I recently ran a workshop on resilience for the School of Social Entrepreneurs Hampshire. It was the first time in over a decade that I’ve run a workshop on anything not related to food and it felt good to delve into something a bit different, especially about a topic that has been so important to me.

The importance of staying resilient is something I first properly became aware of while on the Clore Social Leadership Programme. I remember that at the time the thing that really struck me was the importance of thinking differently about failure - the fact that failure is part of the journey towards success. I remember someone suggesting that we should think of failure as a verb rather than an adjective (a passing phase rather than a permanent label).

A little while ago I read Black Box Thinking by Matthew Syed, a worthwhile read if you need to be persuaded of the value of thinking differently about failure - ‘Self-esteem, in short, is a vastly overvalued psychological trait. It can cause us to jeopardise learning if we think it might risk us looking anything less than perfect. What we really need is resilience: the capacity to face up to failure, and to learn from it. Ultimately, that is what growth is all about.’

As Thomas Eddison said, ‘I have not failed, I have just found ten thousand ways that won’t work.’

Look online and there are thousands of suggestions for what makes a person resilient and how resilience can be boosted. I’m sure everyone will have their own strategies that are personal to them too. Personally, one of mine is to give myself a short break from work every 90 minutes (as I largely work on my own I don’t have the option to chat to a colleague about life) and another is to take a swim in the local river (cold, wild water is always preferable).

One of the standout articles I found while carrying out research for the workshop was a Harvard Business Review article by Diane Coutu called How Resilience Works.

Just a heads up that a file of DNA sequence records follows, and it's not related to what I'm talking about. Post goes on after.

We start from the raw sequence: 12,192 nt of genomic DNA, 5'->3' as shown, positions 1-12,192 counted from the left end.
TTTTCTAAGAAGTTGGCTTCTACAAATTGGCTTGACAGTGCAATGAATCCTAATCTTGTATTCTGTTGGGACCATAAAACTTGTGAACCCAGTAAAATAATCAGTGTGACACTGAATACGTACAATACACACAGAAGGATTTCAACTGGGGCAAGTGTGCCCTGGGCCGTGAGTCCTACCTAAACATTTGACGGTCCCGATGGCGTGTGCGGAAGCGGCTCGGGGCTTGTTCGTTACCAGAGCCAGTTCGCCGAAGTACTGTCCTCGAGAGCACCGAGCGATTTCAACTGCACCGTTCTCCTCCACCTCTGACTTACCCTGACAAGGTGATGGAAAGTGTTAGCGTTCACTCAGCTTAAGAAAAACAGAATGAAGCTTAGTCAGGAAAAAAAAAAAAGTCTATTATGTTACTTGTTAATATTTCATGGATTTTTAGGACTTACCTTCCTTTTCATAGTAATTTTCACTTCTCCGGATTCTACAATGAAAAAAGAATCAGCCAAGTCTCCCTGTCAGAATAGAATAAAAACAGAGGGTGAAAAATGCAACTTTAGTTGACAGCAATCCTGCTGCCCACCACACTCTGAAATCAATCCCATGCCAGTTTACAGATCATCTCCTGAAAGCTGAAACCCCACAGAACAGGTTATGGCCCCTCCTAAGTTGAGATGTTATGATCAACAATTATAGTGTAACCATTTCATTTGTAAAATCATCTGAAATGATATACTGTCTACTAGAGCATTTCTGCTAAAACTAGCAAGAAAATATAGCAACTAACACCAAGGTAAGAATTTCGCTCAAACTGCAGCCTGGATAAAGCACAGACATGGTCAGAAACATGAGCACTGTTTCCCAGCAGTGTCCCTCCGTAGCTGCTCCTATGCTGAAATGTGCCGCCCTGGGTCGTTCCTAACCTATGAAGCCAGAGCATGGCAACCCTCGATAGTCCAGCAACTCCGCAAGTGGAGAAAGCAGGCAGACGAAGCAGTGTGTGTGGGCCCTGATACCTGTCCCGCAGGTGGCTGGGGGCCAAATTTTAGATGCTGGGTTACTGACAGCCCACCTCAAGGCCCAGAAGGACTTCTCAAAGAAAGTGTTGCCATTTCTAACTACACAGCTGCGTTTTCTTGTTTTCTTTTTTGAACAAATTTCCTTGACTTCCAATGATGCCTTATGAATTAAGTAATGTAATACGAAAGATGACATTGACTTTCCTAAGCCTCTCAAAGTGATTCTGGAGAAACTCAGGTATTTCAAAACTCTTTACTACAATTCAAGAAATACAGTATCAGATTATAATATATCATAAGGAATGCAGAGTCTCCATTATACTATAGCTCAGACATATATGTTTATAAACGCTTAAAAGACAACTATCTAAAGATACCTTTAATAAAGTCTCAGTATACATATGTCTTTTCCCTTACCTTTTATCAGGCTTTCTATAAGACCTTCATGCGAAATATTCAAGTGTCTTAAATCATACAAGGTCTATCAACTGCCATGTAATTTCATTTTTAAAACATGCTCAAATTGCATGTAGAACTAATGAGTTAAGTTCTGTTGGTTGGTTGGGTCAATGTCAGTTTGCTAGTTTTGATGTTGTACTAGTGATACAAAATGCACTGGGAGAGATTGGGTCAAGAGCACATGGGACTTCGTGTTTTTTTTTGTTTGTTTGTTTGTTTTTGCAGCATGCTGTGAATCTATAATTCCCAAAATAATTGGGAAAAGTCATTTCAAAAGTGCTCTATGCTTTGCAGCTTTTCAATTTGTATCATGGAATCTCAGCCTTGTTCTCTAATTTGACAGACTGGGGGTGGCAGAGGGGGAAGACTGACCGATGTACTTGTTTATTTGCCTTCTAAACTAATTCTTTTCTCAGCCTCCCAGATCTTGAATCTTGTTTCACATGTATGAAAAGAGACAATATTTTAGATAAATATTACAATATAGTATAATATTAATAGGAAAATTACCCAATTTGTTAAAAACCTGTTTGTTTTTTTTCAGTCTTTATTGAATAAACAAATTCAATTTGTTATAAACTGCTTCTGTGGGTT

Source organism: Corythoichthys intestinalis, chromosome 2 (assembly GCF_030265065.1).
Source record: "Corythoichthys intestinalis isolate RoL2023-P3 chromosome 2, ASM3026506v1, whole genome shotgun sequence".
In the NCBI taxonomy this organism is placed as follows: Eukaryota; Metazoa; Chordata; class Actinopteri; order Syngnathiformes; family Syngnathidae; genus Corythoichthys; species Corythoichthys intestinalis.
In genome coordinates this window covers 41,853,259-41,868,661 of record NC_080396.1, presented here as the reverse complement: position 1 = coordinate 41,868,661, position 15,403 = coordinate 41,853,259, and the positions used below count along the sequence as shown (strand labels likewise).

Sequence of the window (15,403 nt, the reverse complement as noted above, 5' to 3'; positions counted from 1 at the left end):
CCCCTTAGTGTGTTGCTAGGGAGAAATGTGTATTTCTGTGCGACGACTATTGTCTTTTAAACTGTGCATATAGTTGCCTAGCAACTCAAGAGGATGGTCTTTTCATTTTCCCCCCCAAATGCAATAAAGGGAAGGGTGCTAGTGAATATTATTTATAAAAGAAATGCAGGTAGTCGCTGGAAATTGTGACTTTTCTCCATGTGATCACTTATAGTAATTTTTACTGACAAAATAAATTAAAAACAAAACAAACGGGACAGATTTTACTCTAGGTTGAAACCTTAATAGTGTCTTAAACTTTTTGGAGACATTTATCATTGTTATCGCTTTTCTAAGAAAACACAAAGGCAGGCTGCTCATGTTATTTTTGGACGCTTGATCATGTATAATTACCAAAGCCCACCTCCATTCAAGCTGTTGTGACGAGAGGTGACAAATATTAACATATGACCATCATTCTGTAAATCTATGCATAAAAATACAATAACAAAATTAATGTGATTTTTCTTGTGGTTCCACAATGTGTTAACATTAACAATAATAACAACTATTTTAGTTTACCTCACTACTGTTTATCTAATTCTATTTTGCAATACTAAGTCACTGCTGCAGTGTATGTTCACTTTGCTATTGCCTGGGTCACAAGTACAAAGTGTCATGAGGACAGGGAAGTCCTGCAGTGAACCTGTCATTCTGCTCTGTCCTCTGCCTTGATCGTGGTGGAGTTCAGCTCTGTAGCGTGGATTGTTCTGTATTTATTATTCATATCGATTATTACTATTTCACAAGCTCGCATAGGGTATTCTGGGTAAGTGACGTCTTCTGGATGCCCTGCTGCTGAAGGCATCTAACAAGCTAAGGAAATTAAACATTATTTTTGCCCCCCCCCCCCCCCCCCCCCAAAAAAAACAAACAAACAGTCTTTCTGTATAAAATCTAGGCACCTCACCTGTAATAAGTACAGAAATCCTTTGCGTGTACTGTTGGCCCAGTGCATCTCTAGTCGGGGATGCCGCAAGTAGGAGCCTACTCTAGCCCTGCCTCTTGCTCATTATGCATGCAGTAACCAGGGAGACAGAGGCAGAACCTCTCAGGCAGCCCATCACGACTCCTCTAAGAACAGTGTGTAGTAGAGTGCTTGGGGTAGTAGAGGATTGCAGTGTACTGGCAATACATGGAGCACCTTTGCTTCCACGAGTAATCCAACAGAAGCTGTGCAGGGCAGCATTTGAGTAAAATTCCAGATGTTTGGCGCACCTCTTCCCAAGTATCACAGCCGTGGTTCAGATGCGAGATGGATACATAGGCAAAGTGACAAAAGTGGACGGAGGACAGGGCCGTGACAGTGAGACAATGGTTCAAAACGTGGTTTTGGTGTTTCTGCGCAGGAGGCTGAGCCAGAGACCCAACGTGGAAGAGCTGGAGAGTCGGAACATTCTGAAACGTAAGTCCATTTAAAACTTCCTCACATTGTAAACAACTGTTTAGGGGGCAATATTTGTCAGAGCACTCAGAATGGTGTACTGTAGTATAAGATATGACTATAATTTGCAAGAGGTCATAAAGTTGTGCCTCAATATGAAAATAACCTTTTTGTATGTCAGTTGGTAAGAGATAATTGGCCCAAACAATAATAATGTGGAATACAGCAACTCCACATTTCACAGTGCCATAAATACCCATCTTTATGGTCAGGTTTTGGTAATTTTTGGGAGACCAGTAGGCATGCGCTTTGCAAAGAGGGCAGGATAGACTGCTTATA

Diane talks about the three main characteristics she believes resilient people have:

  1. Optimistic realism - do I truly understand and accept the reality of my situation? This struck a chord with me - as much as it’s important to stay positive, blind optimism is unhelpful even though facing up to reality can be gruelling.

  2. A deep belief that life is meaningful - finding meaning in present day hardships to build bridges to a fuller, better constructed future. Diane explains that knowing our personal values helps us find meaning in these darker times.

  3. An uncanny ability to improvise - Diane describes this as ‘the ability to make do with whatever is at hand.’ An inventiveness that enables us to improvise a solution to a problem.

In the workshop I focused on the second characteristic, asking everyone to map out their school and work lives to date, visually showing the peaks and troughs. Mine is below (not to scale or perfectly accurate but a rough representation!):

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After the group shared these with a partner, I asked them to focus on one or two of the lower points and think about the positive meaning that emerged from them, in hindsight.

Finally, I asked them to think about challenges they are currently facing in developing their new social enterprises and to think about what meaning they can find in those situations and how this might help them in the future.

In her article Diane refers to an old Sufi tale about a man and his son who alternately and repeatedly were confronted with bad luck and good fortune. Diane tells how neighbours clustered around them each time to commiserate over the former and offer congratulations on the latter. Each time the man would retain his poise and pose the same question - ‘good thing, bad thing, who knows?’ As much as I can look back on my career and find meaning in things that felt bad at the time, I can equally think of times when I got over-excited about something that turned out not to live up to my expectations. This story reminds me of the importance of staying level-headed.

I’ve been asked back to run a similar workshop for a cohort on SSE Hampshire’s Community Business Trade Up Programme for community businesses that have started and want to grow.  It will be interesting to see if that cohort are facing different challenges now that their enterprises are up and running.

Want to find out more about resilience? Check out my interview with community leader Ian Solomon-Kawall. Also visit The Resilience Institute website.